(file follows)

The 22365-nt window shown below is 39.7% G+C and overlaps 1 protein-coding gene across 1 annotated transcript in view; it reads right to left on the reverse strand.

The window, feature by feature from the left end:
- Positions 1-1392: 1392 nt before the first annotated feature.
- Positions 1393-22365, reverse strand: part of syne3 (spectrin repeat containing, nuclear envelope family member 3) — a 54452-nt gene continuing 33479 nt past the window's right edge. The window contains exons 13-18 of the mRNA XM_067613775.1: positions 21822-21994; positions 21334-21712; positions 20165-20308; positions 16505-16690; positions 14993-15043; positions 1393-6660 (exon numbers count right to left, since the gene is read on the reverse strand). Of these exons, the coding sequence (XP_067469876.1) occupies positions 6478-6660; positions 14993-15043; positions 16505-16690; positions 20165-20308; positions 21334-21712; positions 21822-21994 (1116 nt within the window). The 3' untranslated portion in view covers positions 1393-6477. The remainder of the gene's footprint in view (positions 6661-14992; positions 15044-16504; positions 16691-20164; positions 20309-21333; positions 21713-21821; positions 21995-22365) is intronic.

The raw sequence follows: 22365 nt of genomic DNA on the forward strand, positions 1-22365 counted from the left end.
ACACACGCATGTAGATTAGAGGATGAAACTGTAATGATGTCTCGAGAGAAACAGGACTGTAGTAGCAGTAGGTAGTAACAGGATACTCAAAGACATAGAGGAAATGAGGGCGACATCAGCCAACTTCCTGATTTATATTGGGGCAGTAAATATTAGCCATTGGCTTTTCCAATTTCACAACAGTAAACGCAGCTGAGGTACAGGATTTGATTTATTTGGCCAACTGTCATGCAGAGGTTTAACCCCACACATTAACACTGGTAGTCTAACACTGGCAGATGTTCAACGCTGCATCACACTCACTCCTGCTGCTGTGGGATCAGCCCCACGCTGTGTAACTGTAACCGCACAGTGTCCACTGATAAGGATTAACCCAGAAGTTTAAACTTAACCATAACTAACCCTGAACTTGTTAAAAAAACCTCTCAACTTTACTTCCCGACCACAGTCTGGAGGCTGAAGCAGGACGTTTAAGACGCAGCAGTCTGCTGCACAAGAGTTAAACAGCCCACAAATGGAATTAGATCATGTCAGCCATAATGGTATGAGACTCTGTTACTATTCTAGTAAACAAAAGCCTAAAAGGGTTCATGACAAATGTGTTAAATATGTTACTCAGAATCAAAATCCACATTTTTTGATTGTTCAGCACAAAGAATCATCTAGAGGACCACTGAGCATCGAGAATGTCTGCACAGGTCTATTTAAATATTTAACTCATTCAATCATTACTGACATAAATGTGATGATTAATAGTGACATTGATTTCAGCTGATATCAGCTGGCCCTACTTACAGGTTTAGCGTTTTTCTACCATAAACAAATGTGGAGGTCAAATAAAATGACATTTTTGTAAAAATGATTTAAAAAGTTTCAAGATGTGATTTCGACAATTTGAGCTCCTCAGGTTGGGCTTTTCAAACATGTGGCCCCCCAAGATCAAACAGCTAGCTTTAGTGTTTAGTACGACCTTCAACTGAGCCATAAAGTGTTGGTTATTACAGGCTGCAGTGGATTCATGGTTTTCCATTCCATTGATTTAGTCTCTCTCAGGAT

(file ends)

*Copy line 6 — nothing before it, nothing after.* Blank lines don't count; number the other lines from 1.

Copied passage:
ACACACGCATGTAGATTAGAGGATGAAACTGTAATGATGTCTCGAGAGAAACAGGACTGTAGTAGCAGTAGGTAGTAACAGGATACTCAAAGACATAGAGGAAATGAGGGCGACATCAGCCAACTTCCTGATTTATATTGGGGCAGTAAATATTAGCCATTGGCTTTTCCAATTTCACAACAGTAAACGCAGCTGAGGTACAGGATTTGATTTATTTGGCCAACTGTCATGCAGAGGTTTAACCCCACACATTAACACTGGTAGTCTAACACTGGCAGATGTTCAACGCTGCATCACACTCACTCCTGCTGCTGTGGGATCAGCCCCACGCTGTGTAACTGTAACCGCACAGTGTCCACTGATAAGGATTAACCCAGAAGTTTAAACTTAACCATAACTAACCCTGAACTTGTTAAAAAAACCTCTCAACTTTACTTCCCGACCACAGTCTGGAGGCTGAAGCAGGACGTTTAAGACGCAGCAGTCTGCTGCACAAGAGTTAAACAGCCCACAAATGGAATTAGATCATGTCAGCCATAATGGTATGAGACTCTGTTACTATTCTAGTAAACAAAAGCCTAAAAGGGTTCATGACAAATGTGTTAAATATGTTACTCAGAATCAAAATCCACATTTTTTGATTGTTCAGCACAAAGAATCATCTAGAGGACCACTGAGCATCGAGAATGTCTGCACAGGTCTATTTAAATATTTAACTCATTCAATCATTACTGACATAAATGTGATGATTAATAGTGACATTGATTTCAGCTGATATCAGCTGGCCCTACTTACAGGTTTAGCGTTTTTCTACCATAAACAAATGTGGAGGTCAAATAAAATGACATTTTTGTAAAAATGATTTAAAAAGTTTCAAGATGTGATTTCGACAATTTGAGCTCCTCAGGTTGGGCTTTTCAAACATGTGGCCCCCCAAGATCAAACAGCTAGCTTTAGTGTTTAGTACGACCTTCAACTGAGCCATAAAGTGTTGGTTATTACAGGCTGCAGTGGATTCATGGTTTTCCATTCCATTGATTTAGTCTCTCTCAGGAT